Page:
Personality disorder is a term that covers several different types of mental disorders that cause an unhealthy pattern of thinking, functioning, and behaving. Most clients with personality disorders believe that their thought processes are normal, and everyone else is the problem; therefore, many may never seek counseling or therapy and go untreated. Personality disorders may develop from a history of childhood abuse or neglect, negative or traumatic experiences, or dysfunctional family life. Personality disorders are categorized into three clusters according to behavior: Cluster A disorders (Schizoid, Schizotypal) exhibit odd, or eccentric thinking and behavior, Cluster B disorders (Antisocial, Borderline, Narcissistic) exhibit dramatic, unpredictable and overly emotional behaviors, and Cluster C disorders (Obsessive-Compulsive, Avoidant) exhibit anxiety and fear.
The primary features of a personality disorder are self and interpersonal function and specific personality traits. For each disorder, there must be stability in the expression of the personality traits across a consistent period and situations. The client’s developmental stage, socioeconomic status, or culture do not explain the difficulty in functioning and the impairments are not related to another mental or medical condition or substance use.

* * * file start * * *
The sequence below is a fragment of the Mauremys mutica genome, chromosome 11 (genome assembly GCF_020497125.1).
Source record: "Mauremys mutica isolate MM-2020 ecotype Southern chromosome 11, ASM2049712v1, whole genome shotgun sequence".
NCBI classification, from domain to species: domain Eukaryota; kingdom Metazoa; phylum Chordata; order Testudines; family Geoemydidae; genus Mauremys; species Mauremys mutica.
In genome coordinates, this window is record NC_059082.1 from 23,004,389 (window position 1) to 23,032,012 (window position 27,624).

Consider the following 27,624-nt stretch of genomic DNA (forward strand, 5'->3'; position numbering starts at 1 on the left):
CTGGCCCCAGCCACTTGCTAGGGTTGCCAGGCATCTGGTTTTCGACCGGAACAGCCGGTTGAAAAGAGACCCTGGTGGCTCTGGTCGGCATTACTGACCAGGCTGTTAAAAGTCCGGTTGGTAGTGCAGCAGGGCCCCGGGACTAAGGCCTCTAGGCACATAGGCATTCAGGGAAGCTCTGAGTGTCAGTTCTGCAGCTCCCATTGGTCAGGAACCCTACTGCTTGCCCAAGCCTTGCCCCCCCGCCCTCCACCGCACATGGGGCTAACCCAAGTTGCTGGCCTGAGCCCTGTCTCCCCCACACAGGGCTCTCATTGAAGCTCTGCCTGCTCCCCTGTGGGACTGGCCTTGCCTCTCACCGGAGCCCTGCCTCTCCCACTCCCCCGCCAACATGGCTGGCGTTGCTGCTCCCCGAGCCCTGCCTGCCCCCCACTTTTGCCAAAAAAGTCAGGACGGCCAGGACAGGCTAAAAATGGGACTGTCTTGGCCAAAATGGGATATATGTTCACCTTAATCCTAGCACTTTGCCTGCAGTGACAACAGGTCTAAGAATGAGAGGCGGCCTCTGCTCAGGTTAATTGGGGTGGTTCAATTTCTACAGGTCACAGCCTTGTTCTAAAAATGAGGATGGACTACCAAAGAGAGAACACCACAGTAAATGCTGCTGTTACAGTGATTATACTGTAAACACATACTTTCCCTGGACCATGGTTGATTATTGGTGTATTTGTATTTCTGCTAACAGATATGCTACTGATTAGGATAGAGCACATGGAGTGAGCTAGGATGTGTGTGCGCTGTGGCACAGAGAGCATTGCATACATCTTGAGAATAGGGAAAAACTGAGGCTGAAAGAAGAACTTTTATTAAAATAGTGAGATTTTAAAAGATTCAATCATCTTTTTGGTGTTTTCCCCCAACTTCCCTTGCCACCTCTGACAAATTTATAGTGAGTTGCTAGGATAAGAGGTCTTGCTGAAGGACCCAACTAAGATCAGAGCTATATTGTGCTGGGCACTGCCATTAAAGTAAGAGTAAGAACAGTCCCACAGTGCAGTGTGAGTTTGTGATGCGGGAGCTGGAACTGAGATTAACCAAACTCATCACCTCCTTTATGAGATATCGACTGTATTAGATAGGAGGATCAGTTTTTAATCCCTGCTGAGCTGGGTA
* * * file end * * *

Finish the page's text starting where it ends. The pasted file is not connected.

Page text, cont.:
- Confused between self and others; views other people’s experiences as their own
- Difficulty understanding the impact of their behaviors
- Psychoticism – odd, unusual behavior or thought processes
- Detachment – little reaction to emotional situations and wants to be alone
- Lack of empathy or remorse for hurting or mistreating another, callousness
- Lack of mutually intimate relationships; exploitation, deceit, and coercion used to intimidate and control
- Frequently angry or irritable
- Disinhibition; an irresponsible, impulsive and high-risk taker